I am sitting in the spindle-backed chair in front of a slow computer wrapped in the same down comforter that I sat under in February. The plaid scarf get-up I wore indoors all winter has been put to rest, but it is June 16th and outside the thermometer hovers at a damp 58 degrees. The furnace just kicked in because the programmable thermostat, long dialed down in anticipation of summer, registered temperatures below the minimum threshold (FYI, that’s 60). This morning, I yanked on one of the three interchangeable pairs of blue jeans I lived in all winter while gazing longingly at the Capri’s and shorts I swapped to my drawer last month. Then I sighed and snuck back into our cedar closet to find a warmer sweater.
Spring in New England is iffy. Growing up in our thrifty Yankee household, Mom always turned the thermostat off at the beginning of May, though there were plenty of days after that we'd tweak it back up--Heaven help us when we got caught. Now the oil bills belong to Tim and me and though I’m tempted to push the “up” arrow until I hear the whoosh of the furnace, instead I wander with my comforter—at a time when I should be planning for the beach.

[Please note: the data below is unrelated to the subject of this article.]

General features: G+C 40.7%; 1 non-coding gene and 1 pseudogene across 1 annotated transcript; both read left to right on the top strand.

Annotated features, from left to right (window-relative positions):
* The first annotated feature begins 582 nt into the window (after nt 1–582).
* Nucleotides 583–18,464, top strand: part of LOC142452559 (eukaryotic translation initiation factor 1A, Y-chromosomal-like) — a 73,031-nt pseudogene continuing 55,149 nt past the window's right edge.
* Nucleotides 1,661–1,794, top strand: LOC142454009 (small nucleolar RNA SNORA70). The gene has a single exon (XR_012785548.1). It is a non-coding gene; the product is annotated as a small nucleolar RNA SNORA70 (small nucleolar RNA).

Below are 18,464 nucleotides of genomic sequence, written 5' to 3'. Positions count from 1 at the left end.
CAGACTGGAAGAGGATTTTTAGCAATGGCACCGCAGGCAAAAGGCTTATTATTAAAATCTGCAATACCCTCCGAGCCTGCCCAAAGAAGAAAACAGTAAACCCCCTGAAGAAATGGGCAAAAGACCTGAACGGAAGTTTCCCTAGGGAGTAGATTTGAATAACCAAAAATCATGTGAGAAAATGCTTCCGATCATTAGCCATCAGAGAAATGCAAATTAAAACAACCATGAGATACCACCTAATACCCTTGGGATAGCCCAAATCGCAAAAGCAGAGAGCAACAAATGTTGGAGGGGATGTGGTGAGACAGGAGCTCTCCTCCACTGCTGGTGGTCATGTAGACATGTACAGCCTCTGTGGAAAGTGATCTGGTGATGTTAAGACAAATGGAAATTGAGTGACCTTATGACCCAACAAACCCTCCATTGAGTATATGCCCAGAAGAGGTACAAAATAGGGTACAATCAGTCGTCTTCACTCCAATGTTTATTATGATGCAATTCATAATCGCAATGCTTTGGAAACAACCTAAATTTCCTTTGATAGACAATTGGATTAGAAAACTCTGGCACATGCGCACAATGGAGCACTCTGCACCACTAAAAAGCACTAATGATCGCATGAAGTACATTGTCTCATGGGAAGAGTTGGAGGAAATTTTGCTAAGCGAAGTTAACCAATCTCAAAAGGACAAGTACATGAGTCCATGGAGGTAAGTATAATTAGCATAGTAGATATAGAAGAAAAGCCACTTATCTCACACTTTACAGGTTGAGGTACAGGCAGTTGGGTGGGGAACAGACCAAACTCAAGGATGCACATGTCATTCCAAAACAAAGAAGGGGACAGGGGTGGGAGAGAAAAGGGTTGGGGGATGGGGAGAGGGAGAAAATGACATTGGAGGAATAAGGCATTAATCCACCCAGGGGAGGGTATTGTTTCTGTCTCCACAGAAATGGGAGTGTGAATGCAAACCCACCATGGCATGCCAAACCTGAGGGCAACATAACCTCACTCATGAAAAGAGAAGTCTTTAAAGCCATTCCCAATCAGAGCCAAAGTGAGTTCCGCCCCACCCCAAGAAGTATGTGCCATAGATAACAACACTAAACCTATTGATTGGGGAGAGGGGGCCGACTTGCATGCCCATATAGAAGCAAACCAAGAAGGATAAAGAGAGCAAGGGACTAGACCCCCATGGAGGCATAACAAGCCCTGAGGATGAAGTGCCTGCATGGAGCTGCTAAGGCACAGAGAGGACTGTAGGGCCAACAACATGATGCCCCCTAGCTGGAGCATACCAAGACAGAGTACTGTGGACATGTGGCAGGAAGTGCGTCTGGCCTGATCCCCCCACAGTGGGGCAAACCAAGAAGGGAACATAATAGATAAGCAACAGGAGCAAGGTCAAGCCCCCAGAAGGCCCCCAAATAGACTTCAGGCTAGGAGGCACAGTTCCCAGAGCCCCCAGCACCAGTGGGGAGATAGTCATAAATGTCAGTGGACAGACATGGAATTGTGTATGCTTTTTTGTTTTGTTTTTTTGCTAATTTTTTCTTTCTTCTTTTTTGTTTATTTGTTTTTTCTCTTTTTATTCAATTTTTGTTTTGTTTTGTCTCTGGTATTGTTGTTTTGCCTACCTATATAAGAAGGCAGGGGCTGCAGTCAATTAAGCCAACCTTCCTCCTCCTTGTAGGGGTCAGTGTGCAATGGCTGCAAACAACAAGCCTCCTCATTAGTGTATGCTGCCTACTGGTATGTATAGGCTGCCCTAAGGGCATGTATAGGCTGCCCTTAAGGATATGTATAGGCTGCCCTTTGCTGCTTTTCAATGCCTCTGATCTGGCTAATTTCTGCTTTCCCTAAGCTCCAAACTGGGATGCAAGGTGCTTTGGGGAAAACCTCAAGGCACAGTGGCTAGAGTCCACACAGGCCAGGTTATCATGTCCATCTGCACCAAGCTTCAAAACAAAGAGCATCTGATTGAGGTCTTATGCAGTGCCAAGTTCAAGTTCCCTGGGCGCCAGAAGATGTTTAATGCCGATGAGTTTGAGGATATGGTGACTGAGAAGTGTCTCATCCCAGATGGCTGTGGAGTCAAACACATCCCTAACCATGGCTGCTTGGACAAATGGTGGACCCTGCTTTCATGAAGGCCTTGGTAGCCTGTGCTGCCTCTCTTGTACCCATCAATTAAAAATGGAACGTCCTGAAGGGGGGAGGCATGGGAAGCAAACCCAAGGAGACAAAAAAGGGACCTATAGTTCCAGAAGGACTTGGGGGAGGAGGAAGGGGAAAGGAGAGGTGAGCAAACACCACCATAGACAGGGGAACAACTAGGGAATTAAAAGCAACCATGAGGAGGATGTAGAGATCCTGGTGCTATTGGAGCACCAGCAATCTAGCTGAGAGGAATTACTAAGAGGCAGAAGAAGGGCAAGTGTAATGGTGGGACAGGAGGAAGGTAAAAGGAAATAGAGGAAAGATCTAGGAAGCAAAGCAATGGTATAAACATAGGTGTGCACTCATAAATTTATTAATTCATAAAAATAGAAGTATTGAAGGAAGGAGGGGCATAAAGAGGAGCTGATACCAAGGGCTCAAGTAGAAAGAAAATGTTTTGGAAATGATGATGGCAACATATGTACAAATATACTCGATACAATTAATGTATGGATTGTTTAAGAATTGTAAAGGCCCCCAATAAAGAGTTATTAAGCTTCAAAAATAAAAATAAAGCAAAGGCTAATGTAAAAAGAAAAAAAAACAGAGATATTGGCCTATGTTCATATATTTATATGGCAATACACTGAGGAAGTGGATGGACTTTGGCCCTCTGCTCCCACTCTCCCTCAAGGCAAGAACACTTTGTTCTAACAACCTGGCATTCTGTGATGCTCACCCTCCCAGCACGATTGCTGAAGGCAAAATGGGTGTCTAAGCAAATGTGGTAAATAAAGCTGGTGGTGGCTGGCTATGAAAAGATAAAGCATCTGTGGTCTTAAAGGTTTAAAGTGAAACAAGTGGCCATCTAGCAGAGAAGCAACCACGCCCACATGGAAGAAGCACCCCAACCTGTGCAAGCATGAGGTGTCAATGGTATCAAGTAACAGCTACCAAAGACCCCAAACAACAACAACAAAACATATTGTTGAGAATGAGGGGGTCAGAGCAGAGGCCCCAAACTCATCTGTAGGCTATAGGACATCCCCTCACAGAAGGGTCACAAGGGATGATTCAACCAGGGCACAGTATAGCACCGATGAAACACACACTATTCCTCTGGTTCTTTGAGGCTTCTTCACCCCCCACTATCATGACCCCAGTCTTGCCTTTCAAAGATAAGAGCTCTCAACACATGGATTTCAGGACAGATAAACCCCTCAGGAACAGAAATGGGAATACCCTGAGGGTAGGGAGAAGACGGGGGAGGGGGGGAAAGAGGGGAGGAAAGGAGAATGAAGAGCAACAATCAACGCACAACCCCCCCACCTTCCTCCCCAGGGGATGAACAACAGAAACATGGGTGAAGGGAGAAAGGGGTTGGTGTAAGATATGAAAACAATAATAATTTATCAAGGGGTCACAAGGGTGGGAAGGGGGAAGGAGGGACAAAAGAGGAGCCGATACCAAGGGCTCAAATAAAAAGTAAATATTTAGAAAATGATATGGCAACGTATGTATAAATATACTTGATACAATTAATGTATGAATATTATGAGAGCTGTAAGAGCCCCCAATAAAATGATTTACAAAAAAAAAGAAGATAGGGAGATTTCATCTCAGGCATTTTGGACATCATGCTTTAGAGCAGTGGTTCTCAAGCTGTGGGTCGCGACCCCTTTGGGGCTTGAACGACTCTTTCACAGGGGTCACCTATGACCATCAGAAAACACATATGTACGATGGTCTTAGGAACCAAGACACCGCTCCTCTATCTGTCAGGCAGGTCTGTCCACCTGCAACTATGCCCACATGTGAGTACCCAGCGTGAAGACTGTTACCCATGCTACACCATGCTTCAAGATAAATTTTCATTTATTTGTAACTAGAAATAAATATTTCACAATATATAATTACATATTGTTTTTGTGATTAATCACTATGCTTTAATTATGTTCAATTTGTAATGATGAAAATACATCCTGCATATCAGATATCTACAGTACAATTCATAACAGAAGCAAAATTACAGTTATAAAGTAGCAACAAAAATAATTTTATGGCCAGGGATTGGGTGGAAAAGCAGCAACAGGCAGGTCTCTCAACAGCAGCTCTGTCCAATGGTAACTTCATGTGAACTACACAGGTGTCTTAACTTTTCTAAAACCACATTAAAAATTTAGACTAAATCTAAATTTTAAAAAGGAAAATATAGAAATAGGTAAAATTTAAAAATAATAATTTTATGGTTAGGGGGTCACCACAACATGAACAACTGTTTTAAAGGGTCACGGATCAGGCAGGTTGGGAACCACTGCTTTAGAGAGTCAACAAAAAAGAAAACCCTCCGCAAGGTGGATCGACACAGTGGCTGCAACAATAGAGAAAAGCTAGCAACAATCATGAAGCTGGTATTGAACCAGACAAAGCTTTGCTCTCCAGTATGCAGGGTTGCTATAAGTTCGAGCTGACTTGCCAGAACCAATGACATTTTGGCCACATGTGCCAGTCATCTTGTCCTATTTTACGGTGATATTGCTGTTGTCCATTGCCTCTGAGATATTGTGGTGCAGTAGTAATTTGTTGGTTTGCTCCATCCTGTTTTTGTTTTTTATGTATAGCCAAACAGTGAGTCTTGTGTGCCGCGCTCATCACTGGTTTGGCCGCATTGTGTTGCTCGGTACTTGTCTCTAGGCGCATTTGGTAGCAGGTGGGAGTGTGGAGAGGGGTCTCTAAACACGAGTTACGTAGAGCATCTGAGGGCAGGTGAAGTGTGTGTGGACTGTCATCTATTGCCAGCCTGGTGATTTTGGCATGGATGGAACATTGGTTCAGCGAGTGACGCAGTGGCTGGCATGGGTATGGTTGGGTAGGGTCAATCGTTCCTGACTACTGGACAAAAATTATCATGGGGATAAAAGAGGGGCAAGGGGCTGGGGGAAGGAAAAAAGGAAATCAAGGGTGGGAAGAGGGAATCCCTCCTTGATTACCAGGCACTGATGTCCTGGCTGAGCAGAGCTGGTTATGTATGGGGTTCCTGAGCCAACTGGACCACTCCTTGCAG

Not this June though, and after an interminable winter in which I tried my frugal best to keep the heat down, I’m starting to take it personally. According the National Weather Service, in the last fifteen days the average weather has been 62.5, which is 3.5 degrees below normal for the month. And that my friends, is in Boston. It’s been a long time since I worked in the city, but those tall buildings hold residual heat and, depending on what street you are on they also block the wind. Here, we live in the shadows of towering pines, and suffer the breeze; a straight shot off of the ocean which today, according to a blackboard at the deserted beach, registered a water temperature identical to our backyard--a balmy 58.
As I regretfully turn down the thermostat so the furnace stops, and wrap myself tighter in the comforter, I recognize yet another unexpected impact of unemployment. At work, I didn’t pay for the heat. We programmed the home furnace down when we left the house, and up when we returned, in between, the company paid for my warmth.
And yes, it’s New England. Don’t think I’m not aware that before I finish grumbling about the cold, we’ll have a heat wave. In spite of the fact at the moment, my fingers ache in the dampness--any minute now I’ll be longing for my old air conditioned office. Power of positive thinking though, that one I’ve got figured out. On hot mornings I’ll work in the library. In the afternoons I’m heading to the beach.
Of course, as soon as I finished editing this, the sun came out.